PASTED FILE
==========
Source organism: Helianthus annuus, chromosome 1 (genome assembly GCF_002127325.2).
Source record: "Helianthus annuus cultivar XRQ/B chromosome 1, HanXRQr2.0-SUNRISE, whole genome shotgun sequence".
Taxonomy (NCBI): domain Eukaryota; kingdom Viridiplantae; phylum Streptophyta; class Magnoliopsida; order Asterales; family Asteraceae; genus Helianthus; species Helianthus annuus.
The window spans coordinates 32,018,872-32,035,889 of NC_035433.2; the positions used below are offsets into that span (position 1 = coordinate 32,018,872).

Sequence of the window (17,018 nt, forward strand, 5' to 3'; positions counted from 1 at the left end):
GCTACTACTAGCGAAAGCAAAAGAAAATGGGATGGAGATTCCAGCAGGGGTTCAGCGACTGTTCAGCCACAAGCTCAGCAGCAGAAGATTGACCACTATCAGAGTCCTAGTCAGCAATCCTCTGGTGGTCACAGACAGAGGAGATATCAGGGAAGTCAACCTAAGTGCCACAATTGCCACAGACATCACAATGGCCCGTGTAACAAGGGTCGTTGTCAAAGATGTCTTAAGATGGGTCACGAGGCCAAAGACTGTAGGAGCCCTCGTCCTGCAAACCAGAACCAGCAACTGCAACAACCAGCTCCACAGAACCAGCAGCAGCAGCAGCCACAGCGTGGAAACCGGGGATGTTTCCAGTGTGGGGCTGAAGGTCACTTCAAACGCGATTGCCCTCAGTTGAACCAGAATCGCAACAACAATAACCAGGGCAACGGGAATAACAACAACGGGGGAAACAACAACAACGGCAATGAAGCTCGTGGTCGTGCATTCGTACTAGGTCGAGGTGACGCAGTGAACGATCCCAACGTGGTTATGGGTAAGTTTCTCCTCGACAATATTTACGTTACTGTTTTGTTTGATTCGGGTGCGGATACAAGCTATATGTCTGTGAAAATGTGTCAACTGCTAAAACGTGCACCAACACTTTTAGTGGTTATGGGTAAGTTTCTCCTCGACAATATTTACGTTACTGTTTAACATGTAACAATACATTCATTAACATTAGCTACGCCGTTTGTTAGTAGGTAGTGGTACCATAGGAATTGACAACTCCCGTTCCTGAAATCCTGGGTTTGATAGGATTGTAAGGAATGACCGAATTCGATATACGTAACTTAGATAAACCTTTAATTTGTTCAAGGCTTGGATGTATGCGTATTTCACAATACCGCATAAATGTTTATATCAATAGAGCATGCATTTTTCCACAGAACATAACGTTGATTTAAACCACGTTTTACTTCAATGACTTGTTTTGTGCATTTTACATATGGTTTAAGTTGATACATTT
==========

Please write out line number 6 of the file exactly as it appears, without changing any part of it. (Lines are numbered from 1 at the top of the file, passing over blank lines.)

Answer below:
GCTACTACTAGCGAAAGCAAAAGAAAATGGGATGGAGATTCCAGCAGGGGTTCAGCGACTGTTCAGCCACAAGCTCAGCAGCAGAAGATTGACCACTATCAGAGTCCTAGTCAGCAATCCTCTGGTGGTCACAGACAGAGGAGATATCAGGGAAGTCAACCTAAGTGCCACAATTGCCACAGACATCACAATGGCCCGTGTAACAAGGGTCGTTGTCAAAGATGTCTTAAGATGGGTCACGAGGCCAAAGACTGTAGGAGCCCTCGTCCTGCAAACCAGAACCAGCAACTGCAACAACCAGCTCCACAGAACCAGCAGCAGCAGCAGCCACAGCGTGGAAACCGGGGATGTTTCCAGTGTGGGGCTGAAGGTCACTTCAAACGCGATTGCCCTCAGTTGAACCAGAATCGCAACAACAATAACCAGGGCAACGGGAATAACAACAACGGGGGAAACAACAACAACGGCAATGAAGCTCGTGGTCGTGCATTCGTACTAGGTCGAGGTGACGCAGTGAACGATCCCAACGTGGTTATGGGTAAGTTTCTCCTCGACAATATTTACGTTACTGTTTTGTTTGATTCGGGTGCGGATACAAGCTATATGTCTGTGAAAATGTGTCAACTGCTAAAACGTGCACCAACACTTTTAGTGGTTATGGGTAAGTTTCTCCTCGACAATATTTACGTTACTGTTTAACATGTAACAATACATTCATTAACATTAGCTACGCCGTTTGTTAGTAGGTAGTGGTACCATAGGAATTGACAACTCCCGTTCCTGAAATCCTGGGTTTGATAGGATTGTAAGGAATGACCGAATTCGATATACGTAACTTAGATAAACCTTTAATTTGTTCAAGGCTTGGATGTATGCGTATTTCACAATACCGCATAAATGTTTATATCAATAGAGCATGCATTTTTCCACAGAACATAACGTTGATTTAAACCACGTTTTACTTCAATGACTTGTTTTGTGCATTTTACATATGGTTTAAGTTGATACATTT